If not teaching, there’s always the lumber mill

Posted May 13, 2020

When the coronavirus pandemic was just beginning to be in the public eye, I was in the process of quitting a job and starting a new one at a café in River Falls as a hostess.

I worked for only two weeks, just enough time to learn who the regulars were, meet the employees and understand the duties of my job. But as soon as I got the hang of things, Wisconsin Gov. Tony Evers ordered restaurants and bars to close their dining rooms. On top of that I was already so overwhelmed with switching to online classes.

No longer having a job meant that I had to move back home to work and save money to pay bills.

Typically, when I go home for summer vacation or winter break, I work 50 hours a week at a lumber mill. Initially, my plan was to go back home and work these hours while trying to fit in enough time to do my schoolwork well. I live in a very small town with a population around 300, so there are very few job opportunities for me there. I expressed my concern to my mom about the possibility of not being able to get my classwork done in time. Thankfully, she offered to pay me to help my sister with her schoolwork.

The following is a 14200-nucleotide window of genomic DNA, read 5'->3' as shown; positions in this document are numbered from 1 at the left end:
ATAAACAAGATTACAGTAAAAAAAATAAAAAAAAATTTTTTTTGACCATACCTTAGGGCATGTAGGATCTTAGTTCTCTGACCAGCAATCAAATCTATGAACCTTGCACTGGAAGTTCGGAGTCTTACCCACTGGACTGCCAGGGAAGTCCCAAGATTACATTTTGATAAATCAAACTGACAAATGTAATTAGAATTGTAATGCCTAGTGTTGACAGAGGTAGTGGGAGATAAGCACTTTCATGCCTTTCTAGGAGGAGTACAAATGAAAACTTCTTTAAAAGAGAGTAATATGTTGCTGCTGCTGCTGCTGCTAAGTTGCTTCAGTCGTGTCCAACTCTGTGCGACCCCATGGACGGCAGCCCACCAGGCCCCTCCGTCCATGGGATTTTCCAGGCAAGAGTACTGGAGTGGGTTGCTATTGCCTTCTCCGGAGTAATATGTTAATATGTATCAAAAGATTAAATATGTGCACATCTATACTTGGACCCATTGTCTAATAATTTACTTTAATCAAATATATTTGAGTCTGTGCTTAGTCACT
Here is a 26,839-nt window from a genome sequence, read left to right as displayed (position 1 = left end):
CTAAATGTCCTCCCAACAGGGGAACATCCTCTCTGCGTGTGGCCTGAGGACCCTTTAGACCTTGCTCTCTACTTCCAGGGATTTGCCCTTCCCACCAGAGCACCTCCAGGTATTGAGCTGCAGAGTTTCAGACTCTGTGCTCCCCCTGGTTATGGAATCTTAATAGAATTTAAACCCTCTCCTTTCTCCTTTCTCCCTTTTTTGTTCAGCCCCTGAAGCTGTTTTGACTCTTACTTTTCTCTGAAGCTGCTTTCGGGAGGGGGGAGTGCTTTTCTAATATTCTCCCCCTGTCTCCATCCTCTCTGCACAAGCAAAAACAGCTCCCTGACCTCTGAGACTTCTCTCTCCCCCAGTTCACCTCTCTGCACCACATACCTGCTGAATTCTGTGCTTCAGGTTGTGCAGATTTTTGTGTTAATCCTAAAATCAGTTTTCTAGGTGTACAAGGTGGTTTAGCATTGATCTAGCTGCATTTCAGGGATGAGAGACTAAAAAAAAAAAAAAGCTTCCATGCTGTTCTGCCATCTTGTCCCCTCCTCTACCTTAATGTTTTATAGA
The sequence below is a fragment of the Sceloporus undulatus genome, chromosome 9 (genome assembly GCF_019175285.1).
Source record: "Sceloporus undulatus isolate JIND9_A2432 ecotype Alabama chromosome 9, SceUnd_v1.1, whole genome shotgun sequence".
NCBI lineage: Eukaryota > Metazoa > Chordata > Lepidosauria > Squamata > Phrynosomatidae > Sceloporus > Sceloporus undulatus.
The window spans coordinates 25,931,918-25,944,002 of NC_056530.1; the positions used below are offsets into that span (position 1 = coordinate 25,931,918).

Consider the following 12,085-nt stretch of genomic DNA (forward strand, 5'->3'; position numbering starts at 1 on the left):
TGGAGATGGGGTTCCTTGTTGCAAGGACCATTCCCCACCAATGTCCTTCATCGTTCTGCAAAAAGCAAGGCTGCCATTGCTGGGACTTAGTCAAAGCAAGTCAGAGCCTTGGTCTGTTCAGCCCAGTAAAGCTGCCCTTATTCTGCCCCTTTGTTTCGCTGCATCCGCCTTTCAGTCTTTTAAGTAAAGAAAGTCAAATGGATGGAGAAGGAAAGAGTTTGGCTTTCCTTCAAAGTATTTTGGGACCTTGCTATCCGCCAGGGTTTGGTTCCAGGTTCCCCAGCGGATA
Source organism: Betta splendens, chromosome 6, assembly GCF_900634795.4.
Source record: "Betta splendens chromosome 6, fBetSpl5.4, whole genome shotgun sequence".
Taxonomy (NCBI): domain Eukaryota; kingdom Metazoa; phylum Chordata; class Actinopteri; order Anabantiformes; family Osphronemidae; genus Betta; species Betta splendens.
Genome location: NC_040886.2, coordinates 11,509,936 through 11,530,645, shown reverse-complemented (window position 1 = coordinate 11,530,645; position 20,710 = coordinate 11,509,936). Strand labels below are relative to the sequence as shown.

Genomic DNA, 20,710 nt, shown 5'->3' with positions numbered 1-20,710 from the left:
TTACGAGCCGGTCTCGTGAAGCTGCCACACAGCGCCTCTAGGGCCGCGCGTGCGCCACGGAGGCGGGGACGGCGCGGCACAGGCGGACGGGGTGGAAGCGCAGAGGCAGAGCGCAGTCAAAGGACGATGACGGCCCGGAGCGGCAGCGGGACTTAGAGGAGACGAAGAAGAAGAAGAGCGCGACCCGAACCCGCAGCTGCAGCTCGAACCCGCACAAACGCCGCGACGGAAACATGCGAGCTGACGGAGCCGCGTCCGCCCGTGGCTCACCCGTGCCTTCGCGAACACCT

Piper is in kindergarten this year. Just as these changes have been stressful for me, it has been challenging for my mom to work all day and come home to be a temporary kindergarten teacher. I was more than happy to take on the job and stay home rather than working at the lumber mill.

It’s been challenging, however, and I can certainly say I have a new-found appreciation for all the teachers in the world. Though it seems simple to teach a child to read or do addition, there is so much more that goes into teaching them so that they truly understand what they are learning. By the time we can get through Piper’s homework each day, I have to struggle to be motivated to do my own.

However, with the state of the world, I am very thankful to have this chance to “work from home,” and make time for my own schoolwork as well.